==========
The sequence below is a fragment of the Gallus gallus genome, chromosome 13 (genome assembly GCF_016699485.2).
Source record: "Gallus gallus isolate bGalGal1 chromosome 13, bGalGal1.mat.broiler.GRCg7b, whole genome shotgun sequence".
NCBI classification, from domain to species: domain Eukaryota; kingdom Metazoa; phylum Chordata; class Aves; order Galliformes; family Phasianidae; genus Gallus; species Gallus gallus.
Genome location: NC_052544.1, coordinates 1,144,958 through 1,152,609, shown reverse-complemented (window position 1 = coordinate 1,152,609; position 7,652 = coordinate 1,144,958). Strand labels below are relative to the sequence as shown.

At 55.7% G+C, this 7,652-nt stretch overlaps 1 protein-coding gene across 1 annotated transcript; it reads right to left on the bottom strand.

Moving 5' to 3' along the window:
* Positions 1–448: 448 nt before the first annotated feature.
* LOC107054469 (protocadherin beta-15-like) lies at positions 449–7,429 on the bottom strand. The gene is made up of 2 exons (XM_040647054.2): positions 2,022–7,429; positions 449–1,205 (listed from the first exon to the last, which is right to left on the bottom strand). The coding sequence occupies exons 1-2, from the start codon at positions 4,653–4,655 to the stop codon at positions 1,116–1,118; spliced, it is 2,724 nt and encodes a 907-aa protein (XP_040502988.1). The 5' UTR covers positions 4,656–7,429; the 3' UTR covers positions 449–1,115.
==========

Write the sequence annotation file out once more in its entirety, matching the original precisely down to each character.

The sequence below is a fragment of the Gallus gallus genome, chromosome 13 (genome assembly GCF_016699485.2).
Source record: "Gallus gallus isolate bGalGal1 chromosome 13, bGalGal1.mat.broiler.GRCg7b, whole genome shotgun sequence".
NCBI classification, from domain to species: domain Eukaryota; kingdom Metazoa; phylum Chordata; class Aves; order Galliformes; family Phasianidae; genus Gallus; species Gallus gallus.
Genome location: NC_052544.1, coordinates 1,144,958 through 1,152,609, shown reverse-complemented (window position 1 = coordinate 1,152,609; position 7,652 = coordinate 1,144,958). Strand labels below are relative to the sequence as shown.

At 55.7% G+C, this 7,652-nt stretch overlaps 1 protein-coding gene across 1 annotated transcript; it reads right to left on the bottom strand.

Moving 5' to 3' along the window:
* Positions 1–448: 448 nt before the first annotated feature.
* LOC107054469 (protocadherin beta-15-like) lies at positions 449–7,429 on the bottom strand. The gene is made up of 2 exons (XM_040647054.2): positions 2,022–7,429; positions 449–1,205 (listed from the first exon to the last, which is right to left on the bottom strand). The coding sequence occupies exons 1-2, from the start codon at positions 4,653–4,655 to the stop codon at positions 1,116–1,118; spliced, it is 2,724 nt and encodes a 907-aa protein (XP_040502988.1). The 5' UTR covers positions 4,656–7,429; the 3' UTR covers positions 449–1,115.